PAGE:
- If you don't have an E-clip remover tool, you can take out the E-clip using pliers. It’s better if you go for thinner ones such as needle-nose pliers.
- Grab the center of the E-clip using your pliers, and pull them towards you. You might struggle a bit at first, but after a few seconds of pulling, the clip should come off successfully.
Using A Flathead Screwdriver
- Similar to the needle nose plier method, you need to squeeze your flathead screwdriver into the center of the E-clip.
- Keep a close eye on the E-clips, so that you can catch it when it comes off.
- Using the screwdriver, apply gentle pressure in an upwards motion. If the E-clip does not come off, you can increase the amount of pressure that you are using.
Step 5: Remove The Puck Screw
To remove the puck screw, you can use a drag link tool or a piece of flat stock, or even a file. With one of these, you need to take off the threaded puck screw retainers.
Step 6: Take Off The Rear Castel Nut
In this step, you will need a large size screwdriver with a wrench on it.
This is so that you can keep the ball on the head of the cylinder in position, because the whole thing turns. Using the tool you have to hold on to the ball on the end of the cylinder so that it does not move.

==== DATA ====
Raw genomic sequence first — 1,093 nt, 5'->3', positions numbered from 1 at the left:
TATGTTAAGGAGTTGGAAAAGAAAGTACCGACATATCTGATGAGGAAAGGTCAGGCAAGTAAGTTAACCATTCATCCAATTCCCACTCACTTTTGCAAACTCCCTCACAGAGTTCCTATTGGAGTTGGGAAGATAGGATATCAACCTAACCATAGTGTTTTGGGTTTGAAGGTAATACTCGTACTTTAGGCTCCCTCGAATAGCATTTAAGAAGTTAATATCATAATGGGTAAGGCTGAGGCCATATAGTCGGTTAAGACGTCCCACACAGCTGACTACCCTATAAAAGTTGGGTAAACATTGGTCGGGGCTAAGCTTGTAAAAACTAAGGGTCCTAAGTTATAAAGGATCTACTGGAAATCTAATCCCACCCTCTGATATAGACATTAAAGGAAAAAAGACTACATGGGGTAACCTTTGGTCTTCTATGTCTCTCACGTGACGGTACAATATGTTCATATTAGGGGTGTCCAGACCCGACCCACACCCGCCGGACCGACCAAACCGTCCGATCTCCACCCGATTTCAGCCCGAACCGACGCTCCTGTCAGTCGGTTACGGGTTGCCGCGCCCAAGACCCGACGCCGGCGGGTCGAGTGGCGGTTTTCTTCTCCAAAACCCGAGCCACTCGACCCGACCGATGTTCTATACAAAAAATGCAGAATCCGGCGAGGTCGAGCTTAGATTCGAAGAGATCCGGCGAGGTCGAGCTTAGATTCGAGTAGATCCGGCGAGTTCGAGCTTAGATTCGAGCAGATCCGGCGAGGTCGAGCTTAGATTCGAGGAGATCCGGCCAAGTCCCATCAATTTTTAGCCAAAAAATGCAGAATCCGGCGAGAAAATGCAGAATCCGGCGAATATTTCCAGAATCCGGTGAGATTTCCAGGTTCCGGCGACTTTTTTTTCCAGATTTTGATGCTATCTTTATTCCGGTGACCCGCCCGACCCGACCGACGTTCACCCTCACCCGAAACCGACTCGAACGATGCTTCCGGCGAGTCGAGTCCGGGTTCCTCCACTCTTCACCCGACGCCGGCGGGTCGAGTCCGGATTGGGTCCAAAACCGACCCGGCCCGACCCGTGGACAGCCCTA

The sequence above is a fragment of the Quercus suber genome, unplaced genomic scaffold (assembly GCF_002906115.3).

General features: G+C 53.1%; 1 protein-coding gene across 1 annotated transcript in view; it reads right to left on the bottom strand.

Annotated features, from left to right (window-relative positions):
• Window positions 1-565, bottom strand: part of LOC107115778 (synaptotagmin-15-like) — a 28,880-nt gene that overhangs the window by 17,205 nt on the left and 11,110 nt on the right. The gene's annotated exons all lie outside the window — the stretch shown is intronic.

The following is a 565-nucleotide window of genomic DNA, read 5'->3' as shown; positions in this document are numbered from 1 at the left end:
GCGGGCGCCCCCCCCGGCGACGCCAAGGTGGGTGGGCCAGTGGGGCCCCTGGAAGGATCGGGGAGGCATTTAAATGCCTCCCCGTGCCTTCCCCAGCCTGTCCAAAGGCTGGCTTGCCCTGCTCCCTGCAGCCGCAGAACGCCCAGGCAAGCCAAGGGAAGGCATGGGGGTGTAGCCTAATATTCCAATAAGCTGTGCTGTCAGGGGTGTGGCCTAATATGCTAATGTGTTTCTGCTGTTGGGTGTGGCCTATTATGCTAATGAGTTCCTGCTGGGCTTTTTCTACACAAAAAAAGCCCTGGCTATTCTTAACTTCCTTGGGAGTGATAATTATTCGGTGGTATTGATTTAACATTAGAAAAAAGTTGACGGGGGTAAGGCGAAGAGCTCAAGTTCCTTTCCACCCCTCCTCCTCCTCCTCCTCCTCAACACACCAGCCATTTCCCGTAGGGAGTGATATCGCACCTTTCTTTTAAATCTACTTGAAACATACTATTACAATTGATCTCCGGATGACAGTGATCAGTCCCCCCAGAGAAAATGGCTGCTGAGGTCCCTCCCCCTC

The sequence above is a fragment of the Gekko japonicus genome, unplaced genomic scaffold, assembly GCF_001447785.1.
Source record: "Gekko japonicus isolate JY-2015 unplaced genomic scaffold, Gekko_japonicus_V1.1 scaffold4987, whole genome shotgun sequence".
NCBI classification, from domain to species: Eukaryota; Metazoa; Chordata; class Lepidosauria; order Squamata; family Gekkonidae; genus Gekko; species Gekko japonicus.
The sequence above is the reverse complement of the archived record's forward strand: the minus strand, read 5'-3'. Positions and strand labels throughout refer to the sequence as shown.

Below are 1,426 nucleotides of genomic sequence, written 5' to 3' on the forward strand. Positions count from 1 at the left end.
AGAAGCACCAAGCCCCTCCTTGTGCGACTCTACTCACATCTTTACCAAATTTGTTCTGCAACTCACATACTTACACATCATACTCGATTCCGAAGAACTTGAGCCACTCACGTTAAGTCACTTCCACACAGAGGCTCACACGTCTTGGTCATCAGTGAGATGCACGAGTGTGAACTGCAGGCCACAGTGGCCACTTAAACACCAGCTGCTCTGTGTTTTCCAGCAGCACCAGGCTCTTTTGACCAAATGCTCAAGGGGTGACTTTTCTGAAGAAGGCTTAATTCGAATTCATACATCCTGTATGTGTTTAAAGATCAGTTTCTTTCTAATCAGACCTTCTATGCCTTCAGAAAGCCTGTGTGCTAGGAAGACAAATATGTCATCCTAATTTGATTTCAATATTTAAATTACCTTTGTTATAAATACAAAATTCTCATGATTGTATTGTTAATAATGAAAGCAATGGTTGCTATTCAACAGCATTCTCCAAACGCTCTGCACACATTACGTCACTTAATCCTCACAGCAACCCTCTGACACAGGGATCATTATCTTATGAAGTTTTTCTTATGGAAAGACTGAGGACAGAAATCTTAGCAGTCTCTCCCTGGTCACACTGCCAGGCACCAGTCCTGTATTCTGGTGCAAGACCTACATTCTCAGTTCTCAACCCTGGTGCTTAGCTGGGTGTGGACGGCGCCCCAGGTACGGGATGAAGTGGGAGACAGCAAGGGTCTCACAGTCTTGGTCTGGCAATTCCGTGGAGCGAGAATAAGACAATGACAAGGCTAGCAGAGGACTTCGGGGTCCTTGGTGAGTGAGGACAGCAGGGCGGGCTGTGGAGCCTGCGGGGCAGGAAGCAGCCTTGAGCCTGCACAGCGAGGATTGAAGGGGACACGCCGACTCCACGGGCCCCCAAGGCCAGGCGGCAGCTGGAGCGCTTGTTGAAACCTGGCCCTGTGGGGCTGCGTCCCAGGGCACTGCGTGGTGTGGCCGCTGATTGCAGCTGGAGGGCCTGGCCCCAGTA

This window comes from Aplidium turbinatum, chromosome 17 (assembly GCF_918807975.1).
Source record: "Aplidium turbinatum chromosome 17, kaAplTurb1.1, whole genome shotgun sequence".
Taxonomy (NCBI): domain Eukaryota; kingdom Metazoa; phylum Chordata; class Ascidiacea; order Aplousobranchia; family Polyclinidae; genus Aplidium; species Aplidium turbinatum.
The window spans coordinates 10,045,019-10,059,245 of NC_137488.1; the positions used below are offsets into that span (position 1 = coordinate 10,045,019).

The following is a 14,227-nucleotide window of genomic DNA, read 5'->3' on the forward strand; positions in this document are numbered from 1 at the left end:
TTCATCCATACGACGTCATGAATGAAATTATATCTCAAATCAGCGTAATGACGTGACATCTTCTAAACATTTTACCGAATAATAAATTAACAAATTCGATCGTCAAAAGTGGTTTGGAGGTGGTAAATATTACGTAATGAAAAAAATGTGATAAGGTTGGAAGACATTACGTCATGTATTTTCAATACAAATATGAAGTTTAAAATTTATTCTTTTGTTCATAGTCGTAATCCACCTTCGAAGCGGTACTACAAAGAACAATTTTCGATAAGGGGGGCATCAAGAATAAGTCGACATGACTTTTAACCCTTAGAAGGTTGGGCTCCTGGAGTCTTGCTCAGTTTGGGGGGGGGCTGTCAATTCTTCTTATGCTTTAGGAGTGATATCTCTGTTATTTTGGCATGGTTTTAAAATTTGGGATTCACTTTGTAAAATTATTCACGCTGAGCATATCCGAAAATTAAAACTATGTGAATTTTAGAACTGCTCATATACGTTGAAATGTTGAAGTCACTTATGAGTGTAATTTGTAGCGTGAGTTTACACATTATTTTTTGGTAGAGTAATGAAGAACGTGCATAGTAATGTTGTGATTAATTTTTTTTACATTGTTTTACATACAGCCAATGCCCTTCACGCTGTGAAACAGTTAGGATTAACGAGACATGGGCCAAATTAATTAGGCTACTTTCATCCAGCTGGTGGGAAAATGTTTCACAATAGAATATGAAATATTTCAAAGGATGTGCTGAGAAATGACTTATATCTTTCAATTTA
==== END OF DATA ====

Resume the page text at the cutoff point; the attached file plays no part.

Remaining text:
Now that you have that part in control, you can start to loosen up the rear castle nut. When you get this part loose, you should be able to unscrew the hose from the cylinder.
Be careful during this step, because any remaining oil in the cylinder might squirt out. To keep things clean, you should keep a rag or towel close to you.
It's better to stay a bit far from the cylinder at this point so that you can protect your eyes and face from getting splattered with oil.
Step 7: Remove The Pivot Pins
Although a lot of screws and nuts have been loosened up now, you will find that the cylinder still won't come off. This is because of the brace that is welded under the wishbone.
Look for the pivot pin. You will probably find this on the backside of the steering sector.